COVID-19: Suspension of legal times relating to promise of sale agreements, notarial and related matters

In response to the COVID-19 coronavirus outbreak in Malta, the Government has taken several legal measures to fight the effects of this infectious disease. One of these measures was an order for the closure of the courts from Monday, 16th March 2020, through Legal Notice 65 of 2020.

In addition to the closure of the courts, the Government, after discussions with the Notarial Council, has also suspended the legal times relating to promise of sale agreements, notarial, and other related matters, via Legal Notice 75 of 2020 published on Tuesday, 17th March 2020.

These steps have been taken to safeguard the rights of clients that use the services of a notary public and supposedly to attempt to reduce the number of people gathering in crowded rooms to sign contracts.

According to the legal notice:

The Superintendent of Public Health has made the following order…

the suspension of the running of all the legal terms imposed on a notary public by law to register any deed, will, act or private writing…

or any period within which the notary public, in terms of any applicable law, has to pay taxes collected by him in the exercise of his profession.”

Read the legal notice here

The effects of this notice are summarised below:

  • Suspension of the terms applicable by law for the notary public to register public deeds, wills, and private writing.
  • Suspension of the terms during which the notary public must collect taxes, as well as of fiscal benefits, incentives or other exemptions.
  • Suspension of the obligations on the notary public to provide information or documentation to authorities or regulators.
  • Suspension of the terms on all promises of sales that have already been registered with the Commissioner of Revenue. This does not require the signatures of the parties involved.
  • The suspension shall last until twenty days after the repeal of any such order by the Superintendent of Public Health.

The summary is also available in Maltese below:

During the time the courts are closed, and for twenty days after their reopening, the term of a promise of sale agreement is to be considered paused or suspended.

If your promise of sale is due to expire on the 8th of May, one has to count the number of days from the 16th of March (i.e. the day of the order of closure of the courts) that works out to 53 days and add another 20 days to that number for a total of 73 days.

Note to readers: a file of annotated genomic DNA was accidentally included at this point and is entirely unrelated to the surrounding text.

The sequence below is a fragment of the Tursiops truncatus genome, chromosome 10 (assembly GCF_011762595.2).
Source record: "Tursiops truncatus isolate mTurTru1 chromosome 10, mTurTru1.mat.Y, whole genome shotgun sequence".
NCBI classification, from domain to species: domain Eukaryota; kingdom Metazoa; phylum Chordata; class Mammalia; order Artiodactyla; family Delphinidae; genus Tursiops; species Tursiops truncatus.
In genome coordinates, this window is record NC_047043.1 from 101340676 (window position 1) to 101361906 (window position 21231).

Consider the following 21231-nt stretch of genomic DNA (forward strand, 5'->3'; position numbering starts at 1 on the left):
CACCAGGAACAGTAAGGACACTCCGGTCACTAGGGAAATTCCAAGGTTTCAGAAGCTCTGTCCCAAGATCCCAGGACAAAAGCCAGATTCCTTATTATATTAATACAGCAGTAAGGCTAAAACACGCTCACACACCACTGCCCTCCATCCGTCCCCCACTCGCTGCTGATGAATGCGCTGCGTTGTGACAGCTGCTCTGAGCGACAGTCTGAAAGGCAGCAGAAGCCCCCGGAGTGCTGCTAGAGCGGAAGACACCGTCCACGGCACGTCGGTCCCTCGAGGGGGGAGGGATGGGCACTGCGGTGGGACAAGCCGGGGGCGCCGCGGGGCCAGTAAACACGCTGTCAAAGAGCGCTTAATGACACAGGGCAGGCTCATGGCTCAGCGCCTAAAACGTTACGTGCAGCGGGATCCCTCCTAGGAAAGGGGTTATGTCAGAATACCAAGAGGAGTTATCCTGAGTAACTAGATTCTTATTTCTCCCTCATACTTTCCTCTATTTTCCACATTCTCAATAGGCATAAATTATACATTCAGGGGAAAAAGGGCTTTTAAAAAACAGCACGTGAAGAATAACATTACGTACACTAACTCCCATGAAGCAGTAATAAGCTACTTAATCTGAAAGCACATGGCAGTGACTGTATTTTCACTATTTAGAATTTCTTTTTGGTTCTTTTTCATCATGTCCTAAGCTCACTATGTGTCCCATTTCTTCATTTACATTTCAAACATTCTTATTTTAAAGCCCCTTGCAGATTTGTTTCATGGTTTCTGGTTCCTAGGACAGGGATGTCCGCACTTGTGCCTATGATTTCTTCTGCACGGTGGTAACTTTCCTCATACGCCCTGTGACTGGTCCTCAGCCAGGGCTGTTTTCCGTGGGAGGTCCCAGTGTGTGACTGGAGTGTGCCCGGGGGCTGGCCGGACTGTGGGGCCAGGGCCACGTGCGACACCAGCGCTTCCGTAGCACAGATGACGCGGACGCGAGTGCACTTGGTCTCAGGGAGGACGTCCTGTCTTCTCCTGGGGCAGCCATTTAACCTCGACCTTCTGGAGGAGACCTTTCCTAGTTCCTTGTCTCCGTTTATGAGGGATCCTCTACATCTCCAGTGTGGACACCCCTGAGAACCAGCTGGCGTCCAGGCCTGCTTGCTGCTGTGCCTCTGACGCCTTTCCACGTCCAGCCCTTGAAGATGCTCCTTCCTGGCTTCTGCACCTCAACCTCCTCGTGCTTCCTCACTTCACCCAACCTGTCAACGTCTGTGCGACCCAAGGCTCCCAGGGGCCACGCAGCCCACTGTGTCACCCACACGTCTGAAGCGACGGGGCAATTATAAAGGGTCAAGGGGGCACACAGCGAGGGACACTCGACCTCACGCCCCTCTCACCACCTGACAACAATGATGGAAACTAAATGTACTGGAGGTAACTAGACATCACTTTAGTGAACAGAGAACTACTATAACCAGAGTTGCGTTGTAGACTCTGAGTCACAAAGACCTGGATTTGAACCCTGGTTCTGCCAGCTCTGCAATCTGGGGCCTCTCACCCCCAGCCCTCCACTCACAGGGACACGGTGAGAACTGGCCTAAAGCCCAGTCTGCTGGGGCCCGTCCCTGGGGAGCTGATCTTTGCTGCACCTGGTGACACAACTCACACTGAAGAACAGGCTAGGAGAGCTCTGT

This period will start running from the day when the courts re-open. Therefore, the promise of sale described above would be valid for an additional 73 days from when court re-opens.

Following this order, the Notarial Council, in these unprecedented circumstances, exhorts all Notaries to follow the health authorities’ recommendation of extended social distancing, in the greater interest of public health, and only perform strictly necessary services which cannot admit of delay.

A Guide to Notaries’ Fees and Expenses in Malta

Everyone will encounter notarial fees and expenses at some point in their life, so it is important for the public to be informed of what these expenses consist of, as well as to know of any services which are available to them in order to ensure a more streamlined experience.

This article will cover the essential points which people should be aware of; such as that notarial fees are regulated by law and thus should be standard, and that there is a difference between fees and expenses.

We’ll also explain how to use the billing calculator offered by the Kunsill Notarili ta’ Malta, which is available to the public to calculate the exact the fees established by law, making it simpler for people to calculate what they owe and avoid any unwanted surprises.

Find the billing calculator at:

Notaries’ fees are standard by law

Firstly, it is important to emphasise that notarial fees should be standard as they are regulated by law – namely Chapter 55 of the Laws of Malta. The law states that notaries should thus charge circa the same amount for the same service.

In Chapter 55, under Notarial Profession and Notarial Archives of the Laws of Malta, one can find a list of services provided by notaries and the corresponding fees, with the ranges from the minimum to the maximum amount also listed to give the public an idea of what they should be charged. The public can easily make use of this service and a glance at this document will give people a guide as to what they can expect to pay when visiting a notary for whichever service they require.

Fees and expenses are two different things    

However, the public should keep in mind that there is a difference between fees and expenses, and the following points will outline in which circumstances these expenses may vary. While notarial fees should be standard, expenses may increase in the following circumstances:

  • Searches: a complicated root title can lead to expensive, time-consuming searches and thus will increase the expense from the usual standard fee.
  • Land Registration Area: if a property falls within a Land Registration Area, the transfer of property needs to be registered at the Land Registry, in addition to the normal Public Registry registrations.
  • Examination of root title: in this case the Notary can choose which percentage to apply as the choice would vary depending on the complexity of the searches, as well as the time spent on vetting.
  • Burdens on property: when there are burdens on property, such as when a hypothec needs to be cancelled so that no third parties will have any rights over the property, this counts as a burden and thus involves extra work for the notary.

Since these circumstances involve extra work for the notary and often with no defined time limit, the related expenses will go beyond standard fees and is up to the notary to define.

How to use the online billing calculator

An online billing calculator is also available for the public, provided by the Notaries of Malta, which is extremely useful to calculate, in detail, the many fees and expenses that one might encounter when dealing with a Notary.